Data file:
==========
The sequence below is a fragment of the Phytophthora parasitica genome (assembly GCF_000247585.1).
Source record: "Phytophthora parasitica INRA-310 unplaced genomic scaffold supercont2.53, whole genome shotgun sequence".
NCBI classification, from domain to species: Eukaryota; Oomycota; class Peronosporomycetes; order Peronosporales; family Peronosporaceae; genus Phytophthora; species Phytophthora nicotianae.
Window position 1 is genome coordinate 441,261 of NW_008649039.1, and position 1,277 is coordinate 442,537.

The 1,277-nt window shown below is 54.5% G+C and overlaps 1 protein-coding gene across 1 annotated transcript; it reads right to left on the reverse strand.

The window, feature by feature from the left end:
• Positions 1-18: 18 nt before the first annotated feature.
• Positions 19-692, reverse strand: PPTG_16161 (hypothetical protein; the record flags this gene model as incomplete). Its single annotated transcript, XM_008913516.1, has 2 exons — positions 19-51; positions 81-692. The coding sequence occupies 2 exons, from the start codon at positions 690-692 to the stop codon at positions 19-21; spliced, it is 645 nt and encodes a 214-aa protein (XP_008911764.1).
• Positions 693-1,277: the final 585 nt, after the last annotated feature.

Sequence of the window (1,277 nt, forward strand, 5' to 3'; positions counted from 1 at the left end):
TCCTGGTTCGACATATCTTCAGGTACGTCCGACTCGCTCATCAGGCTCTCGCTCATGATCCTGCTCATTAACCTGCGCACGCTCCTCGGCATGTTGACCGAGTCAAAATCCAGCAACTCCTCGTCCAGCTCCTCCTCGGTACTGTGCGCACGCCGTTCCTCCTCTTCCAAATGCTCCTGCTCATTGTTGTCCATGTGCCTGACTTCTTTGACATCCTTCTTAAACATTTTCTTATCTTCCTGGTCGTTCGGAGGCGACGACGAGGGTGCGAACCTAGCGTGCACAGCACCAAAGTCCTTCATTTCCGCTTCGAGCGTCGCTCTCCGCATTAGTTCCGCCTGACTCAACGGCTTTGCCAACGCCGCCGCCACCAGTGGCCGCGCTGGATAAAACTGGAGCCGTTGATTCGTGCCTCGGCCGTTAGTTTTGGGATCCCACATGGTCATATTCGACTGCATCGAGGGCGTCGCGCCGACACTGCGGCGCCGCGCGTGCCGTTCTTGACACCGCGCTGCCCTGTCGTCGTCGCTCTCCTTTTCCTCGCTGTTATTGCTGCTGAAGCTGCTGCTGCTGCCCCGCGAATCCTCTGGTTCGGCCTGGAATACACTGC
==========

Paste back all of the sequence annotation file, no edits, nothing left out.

The sequence below is a fragment of the Phytophthora parasitica genome (assembly GCF_000247585.1).
Source record: "Phytophthora parasitica INRA-310 unplaced genomic scaffold supercont2.53, whole genome shotgun sequence".
NCBI classification, from domain to species: Eukaryota; Oomycota; class Peronosporomycetes; order Peronosporales; family Peronosporaceae; genus Phytophthora; species Phytophthora nicotianae.
Window position 1 is genome coordinate 441,261 of NW_008649039.1, and position 1,277 is coordinate 442,537.

The 1,277-nt window shown below is 54.5% G+C and overlaps 1 protein-coding gene across 1 annotated transcript; it reads right to left on the reverse strand.

The window, feature by feature from the left end:
• Positions 1-18: 18 nt before the first annotated feature.
• Positions 19-692, reverse strand: PPTG_16161 (hypothetical protein; the record flags this gene model as incomplete). Its single annotated transcript, XM_008913516.1, has 2 exons — positions 19-51; positions 81-692. The coding sequence occupies 2 exons, from the start codon at positions 690-692 to the stop codon at positions 19-21; spliced, it is 645 nt and encodes a 214-aa protein (XP_008911764.1).
• Positions 693-1,277: the final 585 nt, after the last annotated feature.

Sequence of the window (1,277 nt, forward strand, 5' to 3'; positions counted from 1 at the left end):
TCCTGGTTCGACATATCTTCAGGTACGTCCGACTCGCTCATCAGGCTCTCGCTCATGATCCTGCTCATTAACCTGCGCACGCTCCTCGGCATGTTGACCGAGTCAAAATCCAGCAACTCCTCGTCCAGCTCCTCCTCGGTACTGTGCGCACGCCGTTCCTCCTCTTCCAAATGCTCCTGCTCATTGTTGTCCATGTGCCTGACTTCTTTGACATCCTTCTTAAACATTTTCTTATCTTCCTGGTCGTTCGGAGGCGACGACGAGGGTGCGAACCTAGCGTGCACAGCACCAAAGTCCTTCATTTCCGCTTCGAGCGTCGCTCTCCGCATTAGTTCCGCCTGACTCAACGGCTTTGCCAACGCCGCCGCCACCAGTGGCCGCGCTGGATAAAACTGGAGCCGTTGATTCGTGCCTCGGCCGTTAGTTTTGGGATCCCACATGGTCATATTCGACTGCATCGAGGGCGTCGCGCCGACACTGCGGCGCCGCGCGTGCCGTTCTTGACACCGCGCTGCCCTGTCGTCGTCGCTCTCCTTTTCCTCGCTGTTATTGCTGCTGAAGCTGCTGCTGCTGCCCCGCGAATCCTCTGGTTCGGCCTGGAATACACTGC